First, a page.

The third aspect of coping with challenge, in what I like to think of as “getting past and beyond COVID19”, is our use of risk-benefit analysis. We’ve been doing this consciously, if not sub-consciously, since our slow emergence from strict isolation. I spent my past three months in Israel, where the COVID19 battle has been well fought – with low numbers of infection per capita and a minimal mortality rate. Of course those numbers are now increasing as the economy has reopened. In May, Israel started to ease tight restrictions and I began to see friends, outdoors mostly, and even hosted small numbers on our patio. Two weeks ago I started teaching again – this time as a mentor for five medical students in the ER at Rambam Hospital in Haifa. Immediately, I was thrown into a potentially higher risk environment than I’d been in since the beginning of COVID19. Then, at the completion of the teaching rotation, I flew from Tel Aviv to Toronto – another potentially high-risk activity that has become prohibitive or at least intimidating for many people.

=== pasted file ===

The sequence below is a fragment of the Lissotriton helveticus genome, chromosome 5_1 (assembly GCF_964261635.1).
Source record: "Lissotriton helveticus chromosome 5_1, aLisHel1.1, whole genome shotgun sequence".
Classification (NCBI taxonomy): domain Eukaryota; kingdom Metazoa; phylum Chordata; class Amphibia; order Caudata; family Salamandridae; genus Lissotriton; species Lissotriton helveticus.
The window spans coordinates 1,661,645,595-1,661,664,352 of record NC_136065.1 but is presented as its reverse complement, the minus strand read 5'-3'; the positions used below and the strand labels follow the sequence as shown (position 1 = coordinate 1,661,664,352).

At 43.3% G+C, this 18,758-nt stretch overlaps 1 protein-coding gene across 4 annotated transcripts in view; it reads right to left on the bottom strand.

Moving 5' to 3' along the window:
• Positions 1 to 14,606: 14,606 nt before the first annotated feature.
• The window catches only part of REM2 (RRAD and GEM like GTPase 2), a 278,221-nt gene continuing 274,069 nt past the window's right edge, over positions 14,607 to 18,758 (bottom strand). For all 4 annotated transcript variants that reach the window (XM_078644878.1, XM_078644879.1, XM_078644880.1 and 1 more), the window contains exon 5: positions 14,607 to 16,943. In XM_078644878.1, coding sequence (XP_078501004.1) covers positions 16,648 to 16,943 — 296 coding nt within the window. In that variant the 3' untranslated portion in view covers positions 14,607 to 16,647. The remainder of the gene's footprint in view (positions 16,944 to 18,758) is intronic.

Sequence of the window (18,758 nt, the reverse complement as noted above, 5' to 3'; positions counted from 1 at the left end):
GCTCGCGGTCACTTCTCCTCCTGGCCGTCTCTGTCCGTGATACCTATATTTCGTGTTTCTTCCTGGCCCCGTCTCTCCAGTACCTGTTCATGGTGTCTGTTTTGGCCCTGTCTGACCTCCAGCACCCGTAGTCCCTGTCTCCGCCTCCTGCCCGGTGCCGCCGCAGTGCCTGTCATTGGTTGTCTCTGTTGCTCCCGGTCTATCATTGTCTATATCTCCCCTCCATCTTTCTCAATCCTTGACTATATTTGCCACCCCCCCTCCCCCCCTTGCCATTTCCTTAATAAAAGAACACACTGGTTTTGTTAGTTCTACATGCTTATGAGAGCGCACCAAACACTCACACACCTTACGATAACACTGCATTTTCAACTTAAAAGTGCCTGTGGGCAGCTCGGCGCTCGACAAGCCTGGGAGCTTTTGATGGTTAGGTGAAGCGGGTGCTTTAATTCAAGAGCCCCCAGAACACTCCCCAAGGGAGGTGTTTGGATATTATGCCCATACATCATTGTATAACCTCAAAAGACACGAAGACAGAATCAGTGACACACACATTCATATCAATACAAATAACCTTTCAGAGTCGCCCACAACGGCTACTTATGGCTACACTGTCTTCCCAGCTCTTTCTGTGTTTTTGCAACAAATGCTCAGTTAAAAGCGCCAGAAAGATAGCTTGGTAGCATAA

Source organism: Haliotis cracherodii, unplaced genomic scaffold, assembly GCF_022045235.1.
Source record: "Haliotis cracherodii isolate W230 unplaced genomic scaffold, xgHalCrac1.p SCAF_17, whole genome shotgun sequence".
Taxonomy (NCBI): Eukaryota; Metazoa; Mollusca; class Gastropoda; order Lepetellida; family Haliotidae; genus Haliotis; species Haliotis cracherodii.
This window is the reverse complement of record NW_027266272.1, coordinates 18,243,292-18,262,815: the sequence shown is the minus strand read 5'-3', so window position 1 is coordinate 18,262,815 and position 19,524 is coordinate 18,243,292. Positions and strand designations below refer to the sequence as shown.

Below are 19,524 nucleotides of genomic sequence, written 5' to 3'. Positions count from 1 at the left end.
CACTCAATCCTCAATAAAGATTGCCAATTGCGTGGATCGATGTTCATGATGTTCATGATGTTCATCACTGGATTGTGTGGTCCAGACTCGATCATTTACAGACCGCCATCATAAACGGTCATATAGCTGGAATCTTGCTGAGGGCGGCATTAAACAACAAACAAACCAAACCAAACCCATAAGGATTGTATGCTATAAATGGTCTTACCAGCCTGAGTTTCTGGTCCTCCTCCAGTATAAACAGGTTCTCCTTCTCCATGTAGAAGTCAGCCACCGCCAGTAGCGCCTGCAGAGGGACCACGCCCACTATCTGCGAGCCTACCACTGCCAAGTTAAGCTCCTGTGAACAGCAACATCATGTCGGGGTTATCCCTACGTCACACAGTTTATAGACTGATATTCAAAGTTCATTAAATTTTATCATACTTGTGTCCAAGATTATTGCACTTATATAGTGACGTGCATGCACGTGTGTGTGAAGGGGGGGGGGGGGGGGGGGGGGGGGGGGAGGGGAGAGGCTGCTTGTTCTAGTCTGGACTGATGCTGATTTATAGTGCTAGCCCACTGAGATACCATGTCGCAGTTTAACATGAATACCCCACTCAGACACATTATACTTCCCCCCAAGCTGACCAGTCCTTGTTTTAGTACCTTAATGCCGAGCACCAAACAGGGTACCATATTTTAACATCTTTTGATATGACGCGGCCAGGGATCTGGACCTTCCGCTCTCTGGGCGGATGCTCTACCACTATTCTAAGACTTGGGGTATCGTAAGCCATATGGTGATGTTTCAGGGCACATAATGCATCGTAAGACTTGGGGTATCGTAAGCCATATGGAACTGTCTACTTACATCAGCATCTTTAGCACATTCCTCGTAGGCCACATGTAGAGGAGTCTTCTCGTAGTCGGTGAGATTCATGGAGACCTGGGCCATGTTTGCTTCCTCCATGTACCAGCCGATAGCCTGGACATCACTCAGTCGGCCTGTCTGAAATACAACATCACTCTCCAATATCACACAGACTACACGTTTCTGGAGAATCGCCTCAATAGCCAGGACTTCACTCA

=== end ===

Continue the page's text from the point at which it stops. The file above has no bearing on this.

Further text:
How did I overcome my unease with these scenarios and how will I plan to cope in the upcoming weeks, once my mandatory Canadian quarantine is finished and I start to work again as an ER physician here in Toronto? Firstly, my three-pronged approach, as described above, has served me well thus far. In addition, in assessing risk, I’m wary to avoid the trap of availability biases, a concept discussed in detail in the international bestseller by Daniel Kahneman, “Thinking, Fast and Slow”. Citing research by Paul Slovic, he describes how people make judgments and decisions by consulting their emotions. Kahneman states:
The affect heuristic is an instance of substitution, in which the answer to an easy question (How do I feel about it?) serves as an answer to a much harder question (What do I think about it?). An inability to be guided by a healthy fear of bad consequences is a disastrous flaw.